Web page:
These OLEDs can be fabricated to emit along the surface or along the fiber axis (see Fig. 3a). At Philips, optical fiber light-emissive structures suitable for both illumination and decorative objects were formed by manufacturing OLEDs on the outer surface of a glass fiber (see Fig. 3b). By using the natural cylindrical shape of the fiber and the sophisticated changes at refracting planes at the interior of the fiber, the light could be extracted more efficiently. Due to its reduced size and high flexibility, multiple arrangement of the light-emitting segments becomes possible, including integration into textiles or plastics, displaying artistic light effects (see Fig. 3c).
|FIGURE 3. A schematic showing possible light emission modes for fiber OLEDs (a), a photo of an OLED fabricated at Philips Research on a glass fiber (b), and possible integration methods for fiber OLEDs (c; courtesy of G. Rietiens, C. Tanase, and H. Lifka, Philips Research).|
Researchers in the Texoled project struggled to coat fibers with OLED layers that were sufficiently homogenous and could not achieve adequate adhesion between layers.10 Due to high surface roughness, they were not able to achieve light emission with their OLED fibers. At the University of Michigan (Ann Arbor, MI), however, light emission by textile OLED fibers was successfully demonstrated.11 A 1 mm segment of one of their OLED devices formed concentrically around a 480-μm-thick polyimide-coated silica fiber emitted green light under forward electrical bias. Light emission in this device occurs through the semitransparent outer electrode and the spread of the light emission is directionally independent. If this type of fiber could be fabricated in large quantities and made in a robust manner, it could enable three dimensional (3D), large-area light-emitting surfaces.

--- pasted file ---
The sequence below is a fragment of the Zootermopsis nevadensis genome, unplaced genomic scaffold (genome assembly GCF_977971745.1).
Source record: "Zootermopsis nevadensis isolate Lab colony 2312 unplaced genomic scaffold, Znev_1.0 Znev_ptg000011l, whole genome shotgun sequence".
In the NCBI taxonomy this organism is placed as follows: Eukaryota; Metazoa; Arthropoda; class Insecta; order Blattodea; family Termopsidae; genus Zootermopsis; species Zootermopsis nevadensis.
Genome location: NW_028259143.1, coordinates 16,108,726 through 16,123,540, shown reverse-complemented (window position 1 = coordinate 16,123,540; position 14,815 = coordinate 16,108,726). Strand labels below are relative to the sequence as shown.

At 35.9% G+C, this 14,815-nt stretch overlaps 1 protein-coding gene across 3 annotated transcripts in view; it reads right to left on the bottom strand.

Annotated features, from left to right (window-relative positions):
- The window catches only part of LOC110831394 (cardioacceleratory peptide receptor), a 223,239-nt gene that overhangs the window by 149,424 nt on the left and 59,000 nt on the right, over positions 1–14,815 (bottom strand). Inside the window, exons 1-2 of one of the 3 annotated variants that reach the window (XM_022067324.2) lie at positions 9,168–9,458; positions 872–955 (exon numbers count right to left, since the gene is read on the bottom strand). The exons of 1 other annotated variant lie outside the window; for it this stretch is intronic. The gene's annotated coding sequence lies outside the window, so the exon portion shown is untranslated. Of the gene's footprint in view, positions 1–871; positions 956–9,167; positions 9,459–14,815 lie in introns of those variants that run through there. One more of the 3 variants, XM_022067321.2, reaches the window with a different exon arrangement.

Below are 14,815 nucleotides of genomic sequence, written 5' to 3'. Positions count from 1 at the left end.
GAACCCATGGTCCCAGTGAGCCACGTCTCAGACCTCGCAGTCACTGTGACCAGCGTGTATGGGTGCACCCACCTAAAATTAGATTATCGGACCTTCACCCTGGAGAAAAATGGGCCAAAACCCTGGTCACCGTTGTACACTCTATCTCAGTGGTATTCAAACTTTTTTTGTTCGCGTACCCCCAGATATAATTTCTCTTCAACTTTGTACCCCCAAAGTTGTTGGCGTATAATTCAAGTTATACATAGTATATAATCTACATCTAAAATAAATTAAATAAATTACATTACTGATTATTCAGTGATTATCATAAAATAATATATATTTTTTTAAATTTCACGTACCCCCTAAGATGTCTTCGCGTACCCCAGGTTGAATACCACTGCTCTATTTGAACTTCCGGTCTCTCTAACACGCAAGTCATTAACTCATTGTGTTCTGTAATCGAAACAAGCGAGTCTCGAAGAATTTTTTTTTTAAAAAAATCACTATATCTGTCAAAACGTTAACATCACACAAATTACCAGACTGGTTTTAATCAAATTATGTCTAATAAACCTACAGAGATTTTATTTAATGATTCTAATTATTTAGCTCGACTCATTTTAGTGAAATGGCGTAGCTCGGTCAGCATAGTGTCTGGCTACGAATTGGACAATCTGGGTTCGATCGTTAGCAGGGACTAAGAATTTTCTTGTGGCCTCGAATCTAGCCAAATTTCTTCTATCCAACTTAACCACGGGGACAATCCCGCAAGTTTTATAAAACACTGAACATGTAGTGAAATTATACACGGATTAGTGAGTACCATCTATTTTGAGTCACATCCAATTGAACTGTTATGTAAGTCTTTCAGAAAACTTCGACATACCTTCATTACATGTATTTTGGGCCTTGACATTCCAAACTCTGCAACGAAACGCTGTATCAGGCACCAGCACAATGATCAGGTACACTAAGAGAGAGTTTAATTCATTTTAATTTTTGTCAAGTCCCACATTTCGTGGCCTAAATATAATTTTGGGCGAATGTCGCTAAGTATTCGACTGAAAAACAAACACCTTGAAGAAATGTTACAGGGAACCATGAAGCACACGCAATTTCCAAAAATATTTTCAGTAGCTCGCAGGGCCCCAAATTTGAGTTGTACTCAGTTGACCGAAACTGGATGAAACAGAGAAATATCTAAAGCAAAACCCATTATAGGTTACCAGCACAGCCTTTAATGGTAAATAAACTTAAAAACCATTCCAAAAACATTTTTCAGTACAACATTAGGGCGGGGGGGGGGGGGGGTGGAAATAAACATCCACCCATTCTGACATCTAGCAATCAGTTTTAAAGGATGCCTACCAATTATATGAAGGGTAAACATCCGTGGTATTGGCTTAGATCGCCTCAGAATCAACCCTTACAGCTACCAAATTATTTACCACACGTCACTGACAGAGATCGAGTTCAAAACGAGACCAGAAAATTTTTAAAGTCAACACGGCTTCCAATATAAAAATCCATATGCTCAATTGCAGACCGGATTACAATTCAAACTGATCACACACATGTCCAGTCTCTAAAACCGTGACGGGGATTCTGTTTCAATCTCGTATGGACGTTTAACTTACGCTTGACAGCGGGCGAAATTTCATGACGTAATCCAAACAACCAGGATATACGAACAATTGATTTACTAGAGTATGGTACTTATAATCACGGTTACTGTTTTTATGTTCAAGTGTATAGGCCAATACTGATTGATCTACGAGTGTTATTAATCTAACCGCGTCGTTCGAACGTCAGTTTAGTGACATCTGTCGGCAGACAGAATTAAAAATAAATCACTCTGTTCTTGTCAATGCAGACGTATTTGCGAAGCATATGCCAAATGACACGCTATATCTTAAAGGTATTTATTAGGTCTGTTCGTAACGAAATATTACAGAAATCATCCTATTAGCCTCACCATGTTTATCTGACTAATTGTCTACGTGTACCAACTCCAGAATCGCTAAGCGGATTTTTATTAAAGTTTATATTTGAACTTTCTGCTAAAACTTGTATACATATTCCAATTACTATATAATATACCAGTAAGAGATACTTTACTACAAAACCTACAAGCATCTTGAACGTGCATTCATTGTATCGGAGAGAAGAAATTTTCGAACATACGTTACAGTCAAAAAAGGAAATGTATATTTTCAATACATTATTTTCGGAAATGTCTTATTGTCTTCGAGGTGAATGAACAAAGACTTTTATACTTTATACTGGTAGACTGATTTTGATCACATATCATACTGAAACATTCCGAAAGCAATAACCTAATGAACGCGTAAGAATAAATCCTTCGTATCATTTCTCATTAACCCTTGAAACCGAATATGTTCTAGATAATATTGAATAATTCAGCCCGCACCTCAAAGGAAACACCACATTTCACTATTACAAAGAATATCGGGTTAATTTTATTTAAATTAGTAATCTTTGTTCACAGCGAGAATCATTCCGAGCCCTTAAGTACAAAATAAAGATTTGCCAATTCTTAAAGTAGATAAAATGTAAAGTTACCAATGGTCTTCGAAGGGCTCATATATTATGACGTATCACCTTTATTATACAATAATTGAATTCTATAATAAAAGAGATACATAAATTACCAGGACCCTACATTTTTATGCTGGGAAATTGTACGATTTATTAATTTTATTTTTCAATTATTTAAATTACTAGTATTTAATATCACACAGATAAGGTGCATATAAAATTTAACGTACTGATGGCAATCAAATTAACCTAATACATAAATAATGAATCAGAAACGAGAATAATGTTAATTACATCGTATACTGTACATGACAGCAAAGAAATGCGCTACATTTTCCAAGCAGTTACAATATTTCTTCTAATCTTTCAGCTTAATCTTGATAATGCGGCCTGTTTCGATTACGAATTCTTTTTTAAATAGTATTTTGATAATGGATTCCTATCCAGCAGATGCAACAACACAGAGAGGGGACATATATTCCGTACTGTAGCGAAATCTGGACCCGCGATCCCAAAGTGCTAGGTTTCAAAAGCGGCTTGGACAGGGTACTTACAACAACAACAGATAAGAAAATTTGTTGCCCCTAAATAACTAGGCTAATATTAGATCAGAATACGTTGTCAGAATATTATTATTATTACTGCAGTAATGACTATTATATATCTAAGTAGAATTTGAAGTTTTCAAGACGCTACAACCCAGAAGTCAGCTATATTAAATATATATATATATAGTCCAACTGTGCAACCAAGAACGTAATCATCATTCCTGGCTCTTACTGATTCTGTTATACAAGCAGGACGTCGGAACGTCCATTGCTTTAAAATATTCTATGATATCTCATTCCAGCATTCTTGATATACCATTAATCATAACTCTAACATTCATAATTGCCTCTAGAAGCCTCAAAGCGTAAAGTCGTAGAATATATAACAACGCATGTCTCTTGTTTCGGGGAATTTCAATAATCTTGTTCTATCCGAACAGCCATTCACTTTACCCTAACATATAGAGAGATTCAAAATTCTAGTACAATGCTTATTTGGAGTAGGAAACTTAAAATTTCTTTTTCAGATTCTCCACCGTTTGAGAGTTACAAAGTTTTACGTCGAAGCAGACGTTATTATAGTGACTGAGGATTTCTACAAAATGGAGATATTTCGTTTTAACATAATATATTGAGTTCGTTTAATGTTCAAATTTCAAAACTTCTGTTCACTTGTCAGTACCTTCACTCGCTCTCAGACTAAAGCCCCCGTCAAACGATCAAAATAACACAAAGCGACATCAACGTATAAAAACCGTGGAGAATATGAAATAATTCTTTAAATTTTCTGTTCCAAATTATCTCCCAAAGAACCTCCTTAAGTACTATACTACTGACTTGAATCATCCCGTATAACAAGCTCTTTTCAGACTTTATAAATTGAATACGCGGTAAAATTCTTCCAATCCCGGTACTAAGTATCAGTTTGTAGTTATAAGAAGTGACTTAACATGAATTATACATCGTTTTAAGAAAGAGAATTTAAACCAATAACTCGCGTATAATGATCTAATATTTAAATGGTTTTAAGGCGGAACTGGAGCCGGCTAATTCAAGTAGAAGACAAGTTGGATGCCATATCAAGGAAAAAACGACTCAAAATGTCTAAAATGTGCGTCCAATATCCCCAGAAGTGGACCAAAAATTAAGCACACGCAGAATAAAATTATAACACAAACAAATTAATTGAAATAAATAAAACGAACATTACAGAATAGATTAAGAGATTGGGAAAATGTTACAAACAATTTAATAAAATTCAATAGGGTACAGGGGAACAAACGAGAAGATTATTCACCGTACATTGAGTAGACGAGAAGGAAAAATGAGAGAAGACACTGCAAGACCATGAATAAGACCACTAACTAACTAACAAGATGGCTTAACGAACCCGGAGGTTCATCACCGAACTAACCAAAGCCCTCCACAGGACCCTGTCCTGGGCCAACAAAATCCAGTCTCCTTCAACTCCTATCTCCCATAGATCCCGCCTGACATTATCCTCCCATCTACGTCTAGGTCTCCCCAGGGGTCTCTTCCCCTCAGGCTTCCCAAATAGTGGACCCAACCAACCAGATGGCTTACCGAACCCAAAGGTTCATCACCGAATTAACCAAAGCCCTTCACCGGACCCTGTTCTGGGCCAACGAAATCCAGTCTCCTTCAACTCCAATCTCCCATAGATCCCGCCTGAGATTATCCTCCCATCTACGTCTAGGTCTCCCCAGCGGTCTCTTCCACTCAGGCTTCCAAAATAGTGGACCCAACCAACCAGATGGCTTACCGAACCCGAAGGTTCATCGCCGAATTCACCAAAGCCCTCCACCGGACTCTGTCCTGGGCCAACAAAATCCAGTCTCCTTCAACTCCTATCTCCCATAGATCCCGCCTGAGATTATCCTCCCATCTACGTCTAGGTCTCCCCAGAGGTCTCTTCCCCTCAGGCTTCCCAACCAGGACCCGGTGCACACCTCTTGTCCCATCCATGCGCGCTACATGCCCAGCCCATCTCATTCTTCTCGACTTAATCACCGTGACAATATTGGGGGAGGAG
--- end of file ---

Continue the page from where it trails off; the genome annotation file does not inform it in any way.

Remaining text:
Commercial availability of OLED fibers that could be used to weave large-area OLED textiles would clearly unlock a wide range of new applications. However, many challenges need to be overcome before this possibility can be realized. In the short term, the concept of integrating more rigid OLEDs into conformable textiles remains the most promising route for future wearable photonic textile products.
2. D. Graham-Rowe, Nature Photon., 1, 1, 6–7 (2007).
3. K.L. Yi Yang et al., Light-Emitting Diodes: Research, Manufacturing, and Applications IX, Proc. SPIE, Vol. 5739 (Mar. 7, 2005).
4. O. Shapira et al., Opt. Exp., 14, 9, 3929–3935 (2006).
6. K.H. Cherenack et al., IEEE Electron Dev. Lett., 31, 7, 740–742 (2010).
11. B. O'Connor et al., Adv. Mat., 19, 22, 3897–3900 (2007).
Kunigunde Cherenack, Koen van Os, and Liesbeth van Pieterson are scientists at Philips Research, High Tech Campus 5, 5656 AE Eindhoven, the Netherlands; e-mail: firstname.lastname@example.org; www.research.philips.com.